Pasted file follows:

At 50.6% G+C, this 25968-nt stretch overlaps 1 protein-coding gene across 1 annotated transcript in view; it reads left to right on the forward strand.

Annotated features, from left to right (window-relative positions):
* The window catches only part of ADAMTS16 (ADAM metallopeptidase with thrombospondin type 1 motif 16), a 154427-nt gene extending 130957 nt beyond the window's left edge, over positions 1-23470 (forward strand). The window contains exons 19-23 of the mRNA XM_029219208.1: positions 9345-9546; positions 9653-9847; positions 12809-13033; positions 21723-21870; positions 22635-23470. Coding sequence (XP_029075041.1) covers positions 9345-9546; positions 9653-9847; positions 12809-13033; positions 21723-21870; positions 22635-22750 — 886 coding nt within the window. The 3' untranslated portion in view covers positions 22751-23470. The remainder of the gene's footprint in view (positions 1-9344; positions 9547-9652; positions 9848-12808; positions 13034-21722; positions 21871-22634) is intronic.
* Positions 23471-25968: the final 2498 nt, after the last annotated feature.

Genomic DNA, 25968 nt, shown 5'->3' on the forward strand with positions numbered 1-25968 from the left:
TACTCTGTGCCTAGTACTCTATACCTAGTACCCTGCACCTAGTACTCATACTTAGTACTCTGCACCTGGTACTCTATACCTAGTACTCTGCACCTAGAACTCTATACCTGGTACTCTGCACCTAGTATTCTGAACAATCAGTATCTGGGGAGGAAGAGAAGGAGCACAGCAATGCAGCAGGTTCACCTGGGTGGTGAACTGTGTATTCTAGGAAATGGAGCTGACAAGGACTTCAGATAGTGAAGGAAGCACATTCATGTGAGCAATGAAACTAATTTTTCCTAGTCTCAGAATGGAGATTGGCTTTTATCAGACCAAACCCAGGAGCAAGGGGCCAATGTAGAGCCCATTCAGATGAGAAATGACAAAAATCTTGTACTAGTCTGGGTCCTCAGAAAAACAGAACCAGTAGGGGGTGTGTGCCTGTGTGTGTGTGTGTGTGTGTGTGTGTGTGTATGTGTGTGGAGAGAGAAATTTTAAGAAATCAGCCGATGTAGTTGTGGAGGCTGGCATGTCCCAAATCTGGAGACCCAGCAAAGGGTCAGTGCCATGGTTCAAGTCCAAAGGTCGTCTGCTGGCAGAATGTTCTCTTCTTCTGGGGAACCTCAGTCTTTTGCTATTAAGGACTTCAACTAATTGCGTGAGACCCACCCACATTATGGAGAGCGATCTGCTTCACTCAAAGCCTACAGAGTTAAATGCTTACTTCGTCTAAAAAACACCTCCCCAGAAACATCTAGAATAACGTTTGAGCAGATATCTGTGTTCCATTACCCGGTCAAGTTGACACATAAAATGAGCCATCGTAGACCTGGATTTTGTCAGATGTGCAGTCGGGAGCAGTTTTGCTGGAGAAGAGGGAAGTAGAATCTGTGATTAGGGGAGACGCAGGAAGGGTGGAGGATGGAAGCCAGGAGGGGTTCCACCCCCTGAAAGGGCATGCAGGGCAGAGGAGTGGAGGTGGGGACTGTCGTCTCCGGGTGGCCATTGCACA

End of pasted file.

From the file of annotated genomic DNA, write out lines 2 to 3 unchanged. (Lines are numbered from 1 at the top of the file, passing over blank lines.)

Annotated features, from left to right (window-relative positions):
* The window catches only part of ADAMTS16 (ADAM metallopeptidase with thrombospondin type 1 motif 16), a 154427-nt gene extending 130957 nt beyond the window's left edge, over positions 1-23470 (forward strand). The window contains exons 19-23 of the mRNA XM_029219208.1: positions 9345-9546; positions 9653-9847; positions 12809-13033; positions 21723-21870; positions 22635-23470. Coding sequence (XP_029075041.1) covers positions 9345-9546; positions 9653-9847; positions 12809-13033; positions 21723-21870; positions 22635-22750 — 886 coding nt within the window. The 3' untranslated portion in view covers positions 22751-23470. The remainder of the gene's footprint in view (positions 1-9344; positions 9547-9652; positions 9848-12808; positions 13034-21722; positions 21871-22634) is intronic.